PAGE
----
EPA Ignores Experts Setting Password Security Policy

In case you missed it, EPA is yet again changing it's password requirements. This attempt to strengthen security will ultimately reduce security.

As noted security expert Bruce Schneier notes, the National Institutes of Standards and Technology (NIST) recently published its four-volume SP800-63b Digital Identity Guidelines. As Bruce notes, the document "makes three important suggestions when it comes to passwords:

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Beware: Computer "Ransomware" Impersonates OPM

According to Phishme and Fedscoop, there's a new piece of computer Malware that can infect your computer that appears to come from the U.S. Office of Personnel Management. According to Phishme, the thieves send an email to unsuspecting users "that cite[s] the purported detection of 'suspicious movements' in the victim’s bank account that were detected by the US Office of Personnel Management." The emails ask the recipient to "examine the attached scanned record," which is a file that, if opened, infects the recipients computer.

The Malware, dubbed "ransomware,"....

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Just Because You're Paranoid...

Bruce Schneier's  webpage .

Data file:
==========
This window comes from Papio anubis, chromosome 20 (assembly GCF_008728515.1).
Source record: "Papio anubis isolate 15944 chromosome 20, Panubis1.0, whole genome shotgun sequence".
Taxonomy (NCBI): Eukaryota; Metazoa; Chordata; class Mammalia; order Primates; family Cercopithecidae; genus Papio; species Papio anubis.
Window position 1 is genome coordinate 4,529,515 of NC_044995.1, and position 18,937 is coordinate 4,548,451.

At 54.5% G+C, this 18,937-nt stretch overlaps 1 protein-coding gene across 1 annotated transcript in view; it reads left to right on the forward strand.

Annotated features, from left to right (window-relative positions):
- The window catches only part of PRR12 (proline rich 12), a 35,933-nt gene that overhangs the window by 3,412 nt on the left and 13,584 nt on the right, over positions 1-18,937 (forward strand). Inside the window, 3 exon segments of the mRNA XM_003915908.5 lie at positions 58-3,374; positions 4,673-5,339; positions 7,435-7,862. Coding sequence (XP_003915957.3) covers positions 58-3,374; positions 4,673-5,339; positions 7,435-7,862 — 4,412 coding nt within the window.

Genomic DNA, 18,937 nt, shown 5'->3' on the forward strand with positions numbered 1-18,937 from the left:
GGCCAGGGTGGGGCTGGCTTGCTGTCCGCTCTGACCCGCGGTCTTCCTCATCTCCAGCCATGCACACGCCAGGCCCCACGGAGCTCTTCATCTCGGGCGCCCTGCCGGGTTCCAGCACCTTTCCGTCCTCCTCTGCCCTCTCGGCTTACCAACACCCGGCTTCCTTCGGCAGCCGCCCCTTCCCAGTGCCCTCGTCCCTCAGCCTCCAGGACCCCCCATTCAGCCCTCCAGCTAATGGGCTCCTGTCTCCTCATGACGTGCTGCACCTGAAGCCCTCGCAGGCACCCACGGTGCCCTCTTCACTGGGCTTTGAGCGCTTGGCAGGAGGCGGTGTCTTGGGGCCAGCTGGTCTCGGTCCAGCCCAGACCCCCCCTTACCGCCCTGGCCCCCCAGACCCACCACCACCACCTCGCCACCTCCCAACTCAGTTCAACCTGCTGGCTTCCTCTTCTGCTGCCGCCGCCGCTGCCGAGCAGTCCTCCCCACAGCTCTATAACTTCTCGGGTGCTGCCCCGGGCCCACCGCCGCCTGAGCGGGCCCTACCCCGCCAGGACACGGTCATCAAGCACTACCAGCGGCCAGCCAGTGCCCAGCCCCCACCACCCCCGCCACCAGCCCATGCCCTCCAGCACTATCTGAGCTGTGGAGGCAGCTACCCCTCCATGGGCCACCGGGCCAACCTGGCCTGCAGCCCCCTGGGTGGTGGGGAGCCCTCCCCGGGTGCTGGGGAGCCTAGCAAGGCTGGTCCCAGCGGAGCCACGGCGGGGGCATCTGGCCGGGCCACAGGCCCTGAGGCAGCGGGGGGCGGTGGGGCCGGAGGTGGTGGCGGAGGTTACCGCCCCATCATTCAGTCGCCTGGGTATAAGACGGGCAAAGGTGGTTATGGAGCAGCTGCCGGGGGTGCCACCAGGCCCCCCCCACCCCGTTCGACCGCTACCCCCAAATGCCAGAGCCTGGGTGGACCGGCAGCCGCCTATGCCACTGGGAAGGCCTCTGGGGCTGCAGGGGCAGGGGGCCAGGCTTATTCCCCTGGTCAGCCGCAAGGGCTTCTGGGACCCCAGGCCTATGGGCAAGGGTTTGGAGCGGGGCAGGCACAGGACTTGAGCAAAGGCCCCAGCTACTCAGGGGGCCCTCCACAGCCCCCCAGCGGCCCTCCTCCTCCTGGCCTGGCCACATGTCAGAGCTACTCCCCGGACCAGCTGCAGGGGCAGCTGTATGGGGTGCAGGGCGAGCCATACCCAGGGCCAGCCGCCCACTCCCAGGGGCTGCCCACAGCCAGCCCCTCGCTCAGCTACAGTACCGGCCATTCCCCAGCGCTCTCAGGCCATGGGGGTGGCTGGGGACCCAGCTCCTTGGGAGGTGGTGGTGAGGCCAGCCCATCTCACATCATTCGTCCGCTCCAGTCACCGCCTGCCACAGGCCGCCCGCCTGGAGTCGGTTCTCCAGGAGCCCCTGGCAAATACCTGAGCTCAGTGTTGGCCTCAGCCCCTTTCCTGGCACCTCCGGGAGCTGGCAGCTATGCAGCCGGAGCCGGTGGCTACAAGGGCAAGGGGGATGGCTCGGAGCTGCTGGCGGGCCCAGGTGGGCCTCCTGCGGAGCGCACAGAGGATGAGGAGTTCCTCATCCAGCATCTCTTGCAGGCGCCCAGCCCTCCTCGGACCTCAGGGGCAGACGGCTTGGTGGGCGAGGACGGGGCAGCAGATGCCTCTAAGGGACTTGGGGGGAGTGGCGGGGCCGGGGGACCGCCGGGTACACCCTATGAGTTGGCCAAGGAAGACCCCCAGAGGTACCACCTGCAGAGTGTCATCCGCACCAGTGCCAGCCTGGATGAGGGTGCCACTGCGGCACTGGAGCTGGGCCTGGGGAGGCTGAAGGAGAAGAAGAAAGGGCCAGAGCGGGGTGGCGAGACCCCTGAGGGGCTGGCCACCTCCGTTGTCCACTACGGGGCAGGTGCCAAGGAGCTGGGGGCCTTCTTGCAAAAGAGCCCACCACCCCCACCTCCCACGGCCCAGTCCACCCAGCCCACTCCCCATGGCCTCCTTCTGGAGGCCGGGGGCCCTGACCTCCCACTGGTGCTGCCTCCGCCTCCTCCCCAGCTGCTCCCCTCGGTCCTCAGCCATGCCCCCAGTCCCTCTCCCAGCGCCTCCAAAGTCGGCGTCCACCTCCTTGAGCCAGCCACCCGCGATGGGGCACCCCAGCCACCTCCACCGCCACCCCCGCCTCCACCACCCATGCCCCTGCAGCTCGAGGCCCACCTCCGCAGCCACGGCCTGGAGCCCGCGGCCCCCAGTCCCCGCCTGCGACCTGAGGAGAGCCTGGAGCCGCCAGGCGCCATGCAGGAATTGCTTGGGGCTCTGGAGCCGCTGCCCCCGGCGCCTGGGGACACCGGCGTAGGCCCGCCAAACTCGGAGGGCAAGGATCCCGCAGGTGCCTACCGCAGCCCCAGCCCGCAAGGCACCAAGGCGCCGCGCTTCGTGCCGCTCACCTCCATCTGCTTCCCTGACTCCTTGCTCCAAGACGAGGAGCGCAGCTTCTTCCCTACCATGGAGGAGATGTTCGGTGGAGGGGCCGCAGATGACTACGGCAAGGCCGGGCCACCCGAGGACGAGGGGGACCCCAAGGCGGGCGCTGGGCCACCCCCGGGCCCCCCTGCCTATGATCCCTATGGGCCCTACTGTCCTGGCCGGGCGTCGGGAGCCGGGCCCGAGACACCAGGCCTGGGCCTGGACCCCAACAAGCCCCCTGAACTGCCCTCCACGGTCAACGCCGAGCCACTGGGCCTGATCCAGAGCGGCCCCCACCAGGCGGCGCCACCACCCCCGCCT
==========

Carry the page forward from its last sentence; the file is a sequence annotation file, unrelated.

Bruce Schneier's webpage.

....doesn't mean people aren't out to get you.

This week, noted security expert Bruce Schneier mentioned in his Crypto-Gram newsletter an interesting hack of a computer monitor. He notes:

A group of researchers has found a way to hack directly into the tiny computer that controls your monitor without getting into your actual computer, and both see the pixels displayed on the monitor -- effectively spying on you -- and also manipulate the pixels to display different images.

Mr. Schneier's note reminds us of an important point. When you're using your government computer, the agency can and does actively spy on its employees. They can view the websites you visit, passwords you type on your keyboard, and even activate the camera and microphone on your computer.

All this is a way of saying that you should avoid doing personal web surfing on your government equipment. While EPA has a limited personal use policy that allows some use of the government computer for non-government purposes, it always easier not having to explain to your boss why you are visiting 75 pages a day on the Washington Post website. Our recommendation is do your surfing on your personal phone.